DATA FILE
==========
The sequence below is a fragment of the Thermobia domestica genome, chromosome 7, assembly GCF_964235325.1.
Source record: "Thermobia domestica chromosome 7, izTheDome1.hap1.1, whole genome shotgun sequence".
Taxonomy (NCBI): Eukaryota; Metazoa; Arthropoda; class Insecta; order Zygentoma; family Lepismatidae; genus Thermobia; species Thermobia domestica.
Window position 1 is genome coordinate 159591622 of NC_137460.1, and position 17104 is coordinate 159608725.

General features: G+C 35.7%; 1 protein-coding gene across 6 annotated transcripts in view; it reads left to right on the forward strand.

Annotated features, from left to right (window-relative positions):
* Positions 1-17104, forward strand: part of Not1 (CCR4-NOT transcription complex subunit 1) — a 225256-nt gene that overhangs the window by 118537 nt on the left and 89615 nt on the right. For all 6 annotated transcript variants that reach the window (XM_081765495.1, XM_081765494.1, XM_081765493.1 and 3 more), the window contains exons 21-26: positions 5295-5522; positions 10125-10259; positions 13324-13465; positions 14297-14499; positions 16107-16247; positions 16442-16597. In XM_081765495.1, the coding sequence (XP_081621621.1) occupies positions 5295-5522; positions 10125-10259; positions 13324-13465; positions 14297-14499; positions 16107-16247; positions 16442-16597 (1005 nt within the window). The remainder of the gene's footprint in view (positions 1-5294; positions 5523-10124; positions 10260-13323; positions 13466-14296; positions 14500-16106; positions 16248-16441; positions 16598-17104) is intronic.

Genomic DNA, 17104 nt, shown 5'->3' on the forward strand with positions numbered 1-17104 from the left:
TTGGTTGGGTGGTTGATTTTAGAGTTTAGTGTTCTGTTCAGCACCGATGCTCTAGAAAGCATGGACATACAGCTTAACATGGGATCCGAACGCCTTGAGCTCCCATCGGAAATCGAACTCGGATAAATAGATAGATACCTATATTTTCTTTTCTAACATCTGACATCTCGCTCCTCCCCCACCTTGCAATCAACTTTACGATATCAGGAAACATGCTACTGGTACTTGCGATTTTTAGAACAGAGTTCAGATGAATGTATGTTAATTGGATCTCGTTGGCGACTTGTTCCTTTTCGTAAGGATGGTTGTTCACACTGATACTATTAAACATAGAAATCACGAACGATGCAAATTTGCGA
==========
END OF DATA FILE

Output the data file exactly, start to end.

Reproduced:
The sequence below is a fragment of the Thermobia domestica genome, chromosome 7, assembly GCF_964235325.1.
Source record: "Thermobia domestica chromosome 7, izTheDome1.hap1.1, whole genome shotgun sequence".
Taxonomy (NCBI): Eukaryota; Metazoa; Arthropoda; class Insecta; order Zygentoma; family Lepismatidae; genus Thermobia; species Thermobia domestica.
Window position 1 is genome coordinate 159591622 of NC_137460.1, and position 17104 is coordinate 159608725.

General features: G+C 35.7%; 1 protein-coding gene across 6 annotated transcripts in view; it reads left to right on the forward strand.

Annotated features, from left to right (window-relative positions):
* Positions 1-17104, forward strand: part of Not1 (CCR4-NOT transcription complex subunit 1) — a 225256-nt gene that overhangs the window by 118537 nt on the left and 89615 nt on the right. For all 6 annotated transcript variants that reach the window (XM_081765495.1, XM_081765494.1, XM_081765493.1 and 3 more), the window contains exons 21-26: positions 5295-5522; positions 10125-10259; positions 13324-13465; positions 14297-14499; positions 16107-16247; positions 16442-16597. In XM_081765495.1, the coding sequence (XP_081621621.1) occupies positions 5295-5522; positions 10125-10259; positions 13324-13465; positions 14297-14499; positions 16107-16247; positions 16442-16597 (1005 nt within the window). The remainder of the gene's footprint in view (positions 1-5294; positions 5523-10124; positions 10260-13323; positions 13466-14296; positions 14500-16106; positions 16248-16441; positions 16598-17104) is intronic.

Genomic DNA, 17104 nt, shown 5'->3' on the forward strand with positions numbered 1-17104 from the left:
TTGGTTGGGTGGTTGATTTTAGAGTTTAGTGTTCTGTTCAGCACCGATGCTCTAGAAAGCATGGACATACAGCTTAACATGGGATCCGAACGCCTTGAGCTCCCATCGGAAATCGAACTCGGATAAATAGATAGATACCTATATTTTCTTTTCTAACATCTGACATCTCGCTCCTCCCCCACCTTGCAATCAACTTTACGATATCAGGAAACATGCTACTGGTACTTGCGATTTTTAGAACAGAGTTCAGATGAATGTATGTTAATTGGATCTCGTTGGCGACTTGTTCCTTTTCGTAAGGATGGTTGTTCACACTGATACTATTAAACATAGAAATCACGAACGATGCAAATTTGCGA